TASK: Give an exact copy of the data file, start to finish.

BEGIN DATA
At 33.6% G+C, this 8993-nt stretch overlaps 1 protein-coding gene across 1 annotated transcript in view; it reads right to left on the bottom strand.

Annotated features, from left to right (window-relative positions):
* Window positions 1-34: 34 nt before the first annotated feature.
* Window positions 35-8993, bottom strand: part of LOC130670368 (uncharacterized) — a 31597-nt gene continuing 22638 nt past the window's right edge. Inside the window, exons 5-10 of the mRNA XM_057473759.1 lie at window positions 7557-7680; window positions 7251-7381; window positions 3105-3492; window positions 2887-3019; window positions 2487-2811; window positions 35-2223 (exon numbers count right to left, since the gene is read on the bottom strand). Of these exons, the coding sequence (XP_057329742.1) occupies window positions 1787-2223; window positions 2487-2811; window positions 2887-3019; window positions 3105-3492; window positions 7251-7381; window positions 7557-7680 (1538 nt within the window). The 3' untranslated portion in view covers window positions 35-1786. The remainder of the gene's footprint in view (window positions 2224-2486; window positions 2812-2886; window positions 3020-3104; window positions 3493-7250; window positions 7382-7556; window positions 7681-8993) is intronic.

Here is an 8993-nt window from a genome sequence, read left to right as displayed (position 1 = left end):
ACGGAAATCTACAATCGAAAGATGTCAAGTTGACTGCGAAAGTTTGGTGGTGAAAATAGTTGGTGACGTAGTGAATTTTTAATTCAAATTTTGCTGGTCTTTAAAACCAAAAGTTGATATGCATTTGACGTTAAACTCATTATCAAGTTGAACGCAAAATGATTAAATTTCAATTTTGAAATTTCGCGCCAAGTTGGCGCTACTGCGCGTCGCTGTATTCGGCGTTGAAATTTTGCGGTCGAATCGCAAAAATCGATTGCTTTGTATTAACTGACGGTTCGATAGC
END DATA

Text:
At 33.6% G+C, this 8993-nt stretch overlaps 1 protein-coding gene across 1 annotated transcript in view; it reads right to left on the bottom strand.

Annotated features, from left to right (window-relative positions):
* Window positions 1-34: 34 nt before the first annotated feature.
* Window positions 35-8993, bottom strand: part of LOC130670368 (uncharacterized) — a 31597-nt gene continuing 22638 nt past the window's right edge. Inside the window, exons 5-10 of the mRNA XM_057473759.1 lie at window positions 7557-7680; window positions 7251-7381; window positions 3105-3492; window positions 2887-3019; window positions 2487-2811; window positions 35-2223 (exon numbers count right to left, since the gene is read on the bottom strand). Of these exons, the coding sequence (XP_057329742.1) occupies window positions 1787-2223; window positions 2487-2811; window positions 2887-3019; window positions 3105-3492; window positions 7251-7381; window positions 7557-7680 (1538 nt within the window). The 3' untranslated portion in view covers window positions 35-1786. The remainder of the gene's footprint in view (window positions 2224-2486; window positions 2812-2886; window positions 3020-3104; window positions 3493-7250; window positions 7382-7556; window positions 7681-8993) is intronic.

Here is an 8993-nt window from a genome sequence, read left to right as displayed (position 1 = left end):
ACGGAAATCTACAATCGAAAGATGTCAAGTTGACTGCGAAAGTTTGGTGGTGAAAATAGTTGGTGACGTAGTGAATTTTTAATTCAAATTTTGCTGGTCTTTAAAACCAAAAGTTGATATGCATTTGACGTTAAACTCATTATCAAGTTGAACGCAAAATGATTAAATTTCAATTTTGAAATTTCGCGCCAAGTTGGCGCTACTGCGCGTCGCTGTATTCGGCGTTGAAATTTTGCGGTCGAATCGCAAAAATCGATTGCTTTGTATTAACTGACGGTTCGATAGC